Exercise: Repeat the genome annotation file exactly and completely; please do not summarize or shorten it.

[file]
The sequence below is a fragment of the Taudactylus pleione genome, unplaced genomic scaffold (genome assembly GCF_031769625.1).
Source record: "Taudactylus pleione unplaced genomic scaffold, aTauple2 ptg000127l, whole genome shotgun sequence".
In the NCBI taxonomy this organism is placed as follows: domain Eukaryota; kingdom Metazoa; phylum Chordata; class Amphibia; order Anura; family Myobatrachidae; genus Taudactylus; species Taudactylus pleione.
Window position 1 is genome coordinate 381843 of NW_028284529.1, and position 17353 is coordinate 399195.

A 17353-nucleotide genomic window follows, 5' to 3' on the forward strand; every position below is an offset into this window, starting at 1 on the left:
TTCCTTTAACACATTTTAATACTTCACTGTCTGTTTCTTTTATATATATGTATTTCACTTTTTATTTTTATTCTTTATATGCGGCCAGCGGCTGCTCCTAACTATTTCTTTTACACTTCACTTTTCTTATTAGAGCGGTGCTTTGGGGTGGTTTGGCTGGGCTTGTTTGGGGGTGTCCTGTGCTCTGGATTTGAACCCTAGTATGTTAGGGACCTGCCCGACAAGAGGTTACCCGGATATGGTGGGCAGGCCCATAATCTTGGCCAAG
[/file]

The sequence below is a fragment of the Taudactylus pleione genome, unplaced genomic scaffold (genome assembly GCF_031769625.1).
Source record: "Taudactylus pleione unplaced genomic scaffold, aTauple2 ptg000127l, whole genome shotgun sequence".
In the NCBI taxonomy this organism is placed as follows: domain Eukaryota; kingdom Metazoa; phylum Chordata; class Amphibia; order Anura; family Myobatrachidae; genus Taudactylus; species Taudactylus pleione.
Window position 1 is genome coordinate 381843 of NW_028284529.1, and position 17353 is coordinate 399195.

A 17353-nucleotide genomic window follows, 5' to 3' on the forward strand; every position below is an offset into this window, starting at 1 on the left:
TTCCTTTAACACATTTTAATACTTCACTGTCTGTTTCTTTTATATATATGTATTTCACTTTTTATTTTTATTCTTTATATGCGGCCAGCGGCTGCTCCTAACTATTTCTTTTACACTTCACTTTTCTTATTAGAGCGGTGCTTTGGGGTGGTTTGGCTGGGCTTGTTTGGGGGTGTCCTGTGCTCTGGATTTGAACCCTAGTATGTTAGGGACCTGCCCGACAAGAGGTTACCCGGATATGGTGGGCAGGCCCATAATCTTGGCCAAG